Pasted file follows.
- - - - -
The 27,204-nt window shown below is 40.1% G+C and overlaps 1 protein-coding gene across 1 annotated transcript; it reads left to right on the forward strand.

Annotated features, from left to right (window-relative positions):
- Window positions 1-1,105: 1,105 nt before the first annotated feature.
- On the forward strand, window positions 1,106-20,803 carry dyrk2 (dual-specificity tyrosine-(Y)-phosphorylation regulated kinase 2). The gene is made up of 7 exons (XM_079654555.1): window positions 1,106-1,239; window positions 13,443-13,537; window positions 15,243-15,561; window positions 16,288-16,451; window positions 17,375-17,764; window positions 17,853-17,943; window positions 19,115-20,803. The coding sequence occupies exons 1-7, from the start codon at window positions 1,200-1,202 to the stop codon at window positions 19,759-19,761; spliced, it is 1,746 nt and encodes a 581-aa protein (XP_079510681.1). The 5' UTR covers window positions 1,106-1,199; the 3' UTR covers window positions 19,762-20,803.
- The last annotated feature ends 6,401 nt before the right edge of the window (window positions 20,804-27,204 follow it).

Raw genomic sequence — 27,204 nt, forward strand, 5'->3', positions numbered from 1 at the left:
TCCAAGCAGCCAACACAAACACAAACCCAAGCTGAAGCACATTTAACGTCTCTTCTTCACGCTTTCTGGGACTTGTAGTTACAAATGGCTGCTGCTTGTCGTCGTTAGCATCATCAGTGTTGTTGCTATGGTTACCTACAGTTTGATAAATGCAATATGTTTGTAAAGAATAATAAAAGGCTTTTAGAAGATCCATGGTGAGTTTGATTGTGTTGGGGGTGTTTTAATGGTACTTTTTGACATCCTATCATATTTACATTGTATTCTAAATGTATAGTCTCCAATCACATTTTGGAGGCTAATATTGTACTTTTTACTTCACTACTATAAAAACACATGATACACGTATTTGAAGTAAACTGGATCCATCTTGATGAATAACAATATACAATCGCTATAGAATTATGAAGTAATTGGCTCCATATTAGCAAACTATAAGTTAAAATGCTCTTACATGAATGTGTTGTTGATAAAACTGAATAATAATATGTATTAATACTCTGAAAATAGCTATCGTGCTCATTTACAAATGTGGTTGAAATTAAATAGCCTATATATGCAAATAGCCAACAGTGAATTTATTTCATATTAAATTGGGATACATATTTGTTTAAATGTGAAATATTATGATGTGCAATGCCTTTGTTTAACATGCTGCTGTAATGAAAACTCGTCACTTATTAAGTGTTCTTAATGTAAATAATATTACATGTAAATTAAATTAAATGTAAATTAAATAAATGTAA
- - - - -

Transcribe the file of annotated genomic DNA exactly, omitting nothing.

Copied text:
The 27,204-nt window shown below is 40.1% G+C and overlaps 1 protein-coding gene across 1 annotated transcript; it reads left to right on the forward strand.

Annotated features, from left to right (window-relative positions):
- Window positions 1-1,105: 1,105 nt before the first annotated feature.
- On the forward strand, window positions 1,106-20,803 carry dyrk2 (dual-specificity tyrosine-(Y)-phosphorylation regulated kinase 2). The gene is made up of 7 exons (XM_079654555.1): window positions 1,106-1,239; window positions 13,443-13,537; window positions 15,243-15,561; window positions 16,288-16,451; window positions 17,375-17,764; window positions 17,853-17,943; window positions 19,115-20,803. The coding sequence occupies exons 1-7, from the start codon at window positions 1,200-1,202 to the stop codon at window positions 19,759-19,761; spliced, it is 1,746 nt and encodes a 581-aa protein (XP_079510681.1). The 5' UTR covers window positions 1,106-1,199; the 3' UTR covers window positions 19,762-20,803.
- The last annotated feature ends 6,401 nt before the right edge of the window (window positions 20,804-27,204 follow it).

Raw genomic sequence — 27,204 nt, forward strand, 5'->3', positions numbered from 1 at the left:
TCCAAGCAGCCAACACAAACACAAACCCAAGCTGAAGCACATTTAACGTCTCTTCTTCACGCTTTCTGGGACTTGTAGTTACAAATGGCTGCTGCTTGTCGTCGTTAGCATCATCAGTGTTGTTGCTATGGTTACCTACAGTTTGATAAATGCAATATGTTTGTAAAGAATAATAAAAGGCTTTTAGAAGATCCATGGTGAGTTTGATTGTGTTGGGGGTGTTTTAATGGTACTTTTTGACATCCTATCATATTTACATTGTATTCTAAATGTATAGTCTCCAATCACATTTTGGAGGCTAATATTGTACTTTTTACTTCACTACTATAAAAACACATGATACACGTATTTGAAGTAAACTGGATCCATCTTGATGAATAACAATATACAATCGCTATAGAATTATGAAGTAATTGGCTCCATATTAGCAAACTATAAGTTAAAATGCTCTTACATGAATGTGTTGTTGATAAAACTGAATAATAATATGTATTAATACTCTGAAAATAGCTATCGTGCTCATTTACAAATGTGGTTGAAATTAAATAGCCTATATATGCAAATAGCCAACAGTGAATTTATTTCATATTAAATTGGGATACATATTTGTTTAAATGTGAAATATTATGATGTGCAATGCCTTTGTTTAACATGCTGCTGTAATGAAAACTCGTCACTTATTAAGTGTTCTTAATGTAAATAATATTACATGTAAATTAAATTAAATGTAAATTAAATAAATGTAA